I’ll get to it when I get to it

By Ryn Gargulinski: Quay County Sun Managing Editor

When I was in some class that no one was paying attention to some 200 years ago, I recall the instructor, in an attempt to tame his unruly bunch, stand in the middle of the room and scream “Slow Down!”
That’s sort of like New Mexico. Even though many speed limit signs read 35 mph, the average Jose goes about 3 mph. I’m not talking about the speed on the roads — unless it’s behind an old man in a hat, who goes about .03 mph — but the average pace of the soul.
Sure, we go fast on the highways — that’s just a given. There is no better way to enjoy the fine stretches of nothingness while jamming to Steppen Wolf. But when a poor bird splats on our windshield or gets a wing wedged in our grill, it’s simply a blatant reminder we are moving much too fast.
New Mexico, perhaps, was invented to remedy that fact.
My new landlord summed it up best when he said “I’ll get to it when I get to it, if I don’t — I won’t.” As long as he’s not referring to repairing a caved-in roof or an exploding toilet, it’s a pretty noble way to live. Or at least one that doesn’t cause ulcers.
I even threw away my watch. Well, I didn’t really throw it away since it has a kickin’ leather band, but I did put it in my archive box that contains things like my fur hat, my Charles Manson T-shirt and my NYC subway MetroCard.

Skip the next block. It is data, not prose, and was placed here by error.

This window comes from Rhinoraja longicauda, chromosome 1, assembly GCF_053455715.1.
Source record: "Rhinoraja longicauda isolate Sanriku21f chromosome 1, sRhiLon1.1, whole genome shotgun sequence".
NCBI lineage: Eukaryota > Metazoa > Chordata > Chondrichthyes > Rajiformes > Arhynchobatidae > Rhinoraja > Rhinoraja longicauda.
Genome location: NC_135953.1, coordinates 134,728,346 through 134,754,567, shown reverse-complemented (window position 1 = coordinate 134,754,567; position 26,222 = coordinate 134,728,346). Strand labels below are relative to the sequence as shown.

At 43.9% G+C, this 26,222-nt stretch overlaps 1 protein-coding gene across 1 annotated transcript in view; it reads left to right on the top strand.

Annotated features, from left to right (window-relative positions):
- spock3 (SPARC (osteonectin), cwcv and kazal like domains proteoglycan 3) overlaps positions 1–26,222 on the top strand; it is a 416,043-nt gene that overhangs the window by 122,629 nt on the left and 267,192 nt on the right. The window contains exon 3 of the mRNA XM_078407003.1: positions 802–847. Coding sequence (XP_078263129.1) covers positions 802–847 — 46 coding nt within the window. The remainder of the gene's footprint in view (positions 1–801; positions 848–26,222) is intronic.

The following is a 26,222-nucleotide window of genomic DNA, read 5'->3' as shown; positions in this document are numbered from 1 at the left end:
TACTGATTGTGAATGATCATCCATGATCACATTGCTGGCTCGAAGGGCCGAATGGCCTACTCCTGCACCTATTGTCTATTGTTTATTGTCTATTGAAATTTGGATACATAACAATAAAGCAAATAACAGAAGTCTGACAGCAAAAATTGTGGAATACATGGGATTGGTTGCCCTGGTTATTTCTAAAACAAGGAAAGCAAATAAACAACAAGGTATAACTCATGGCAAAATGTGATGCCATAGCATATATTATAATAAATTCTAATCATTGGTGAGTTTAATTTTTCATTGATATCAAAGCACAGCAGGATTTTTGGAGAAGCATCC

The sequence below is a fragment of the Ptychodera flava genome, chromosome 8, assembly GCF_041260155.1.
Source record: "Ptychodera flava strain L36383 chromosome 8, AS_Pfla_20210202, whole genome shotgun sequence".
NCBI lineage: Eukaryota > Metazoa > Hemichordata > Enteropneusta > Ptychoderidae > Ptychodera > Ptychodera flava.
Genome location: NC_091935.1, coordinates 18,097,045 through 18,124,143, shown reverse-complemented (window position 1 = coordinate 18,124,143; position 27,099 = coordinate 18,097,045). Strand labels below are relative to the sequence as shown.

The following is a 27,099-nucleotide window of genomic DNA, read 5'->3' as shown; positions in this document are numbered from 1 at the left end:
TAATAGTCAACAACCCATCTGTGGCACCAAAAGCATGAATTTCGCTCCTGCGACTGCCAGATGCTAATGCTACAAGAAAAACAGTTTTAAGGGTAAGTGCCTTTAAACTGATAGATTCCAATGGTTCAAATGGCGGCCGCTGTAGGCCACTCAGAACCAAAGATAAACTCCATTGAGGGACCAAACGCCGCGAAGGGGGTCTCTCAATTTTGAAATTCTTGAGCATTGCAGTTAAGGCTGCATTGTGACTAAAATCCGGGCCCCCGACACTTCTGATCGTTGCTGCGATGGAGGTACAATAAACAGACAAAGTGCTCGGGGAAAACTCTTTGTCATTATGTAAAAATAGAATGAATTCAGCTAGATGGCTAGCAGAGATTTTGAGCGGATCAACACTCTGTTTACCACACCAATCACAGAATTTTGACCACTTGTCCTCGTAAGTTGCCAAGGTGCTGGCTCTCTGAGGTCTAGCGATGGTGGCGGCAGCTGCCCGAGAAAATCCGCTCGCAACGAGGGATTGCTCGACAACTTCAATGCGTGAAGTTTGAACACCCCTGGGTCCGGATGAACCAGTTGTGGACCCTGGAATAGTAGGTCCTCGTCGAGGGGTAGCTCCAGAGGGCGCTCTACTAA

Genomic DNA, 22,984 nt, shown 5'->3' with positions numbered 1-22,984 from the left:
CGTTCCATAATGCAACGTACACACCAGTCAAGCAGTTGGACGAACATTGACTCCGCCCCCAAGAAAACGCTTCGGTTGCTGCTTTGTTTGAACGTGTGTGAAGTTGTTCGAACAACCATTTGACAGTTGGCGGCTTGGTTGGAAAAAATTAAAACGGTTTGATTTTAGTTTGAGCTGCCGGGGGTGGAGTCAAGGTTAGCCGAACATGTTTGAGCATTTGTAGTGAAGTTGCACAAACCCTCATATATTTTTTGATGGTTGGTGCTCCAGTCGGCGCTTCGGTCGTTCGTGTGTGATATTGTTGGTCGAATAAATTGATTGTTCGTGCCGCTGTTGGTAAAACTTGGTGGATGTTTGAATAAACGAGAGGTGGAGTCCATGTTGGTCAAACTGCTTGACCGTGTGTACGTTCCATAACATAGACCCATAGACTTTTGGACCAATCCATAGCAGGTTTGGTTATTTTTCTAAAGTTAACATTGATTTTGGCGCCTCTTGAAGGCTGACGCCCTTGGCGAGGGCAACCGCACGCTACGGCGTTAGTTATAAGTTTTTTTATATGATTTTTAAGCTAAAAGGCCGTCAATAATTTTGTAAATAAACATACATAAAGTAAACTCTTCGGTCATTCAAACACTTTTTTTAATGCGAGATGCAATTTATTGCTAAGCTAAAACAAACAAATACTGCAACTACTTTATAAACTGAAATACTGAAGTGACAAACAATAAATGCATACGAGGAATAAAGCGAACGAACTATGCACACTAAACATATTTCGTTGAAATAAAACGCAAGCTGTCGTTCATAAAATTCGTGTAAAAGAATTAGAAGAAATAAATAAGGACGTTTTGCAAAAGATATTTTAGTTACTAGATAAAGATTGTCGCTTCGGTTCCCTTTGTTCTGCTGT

The NYC subways aside, which have the capacity to ramble up to 70 mph but usually putter at 8, the pace of the Big Apple is deafening. The pushing and shoving of the crowds gets so intense that a former mayor even proposed making a “fast lane” on the city sidewalks. A line down the middle of the concrete would set one side for Speedy Gonzales types while the other would be set aside for strollers and old men in hats.
It’s a novel idea — right up there with public pay toilets — but it just wouldn’t work. The Brooklyn Bridge already has two lanes set up — one for walking and the other for bicycles. Sure enough, the pedestrians find their fellow walkers ambling much too slow and end up pouring into the bike lane.
When bikers swerve to avoid that wayward pedestrian, they end up plowing into another innocent walker who just happens to have thousands of dollars of camera equipment. The front bike wheel gets mangled, the biker flips from the frame and a wrist or two gets sprained.
You may ask why the biker just didn’t slam on the brakes. Well, she couldn’t because — alas — she was moving much too fast.
Even cyclists in New Mexico take on a languid pace. My boyfriend and I found that out while taking our first ride around a snaking canal in Tucumcari. And we weren’t going slow just because our wheels were sticking in the mud or we were watching for goatheads. The only time we went fast was when we were chasing each other behind trees in the cemetery.
It may have been the finest bike ride of my life; at least certainly superior to that Brooklyn Bridge mishap. The languidness of this life leaves us time to savor the sunset, bask in the breeze and inhale the begonias, provided New Mexico has begonias.
Perhaps the slogan should be changed — “Land of Enchantment” to “Land of the Languid.” Maybe I’ll even write a letter to the governor about this. I guess I’ll get to it when I get to it. If I don’t — I won’t.

Ryn Gargulinski works for Freedom Newspapers of New Mexico. Contact her at: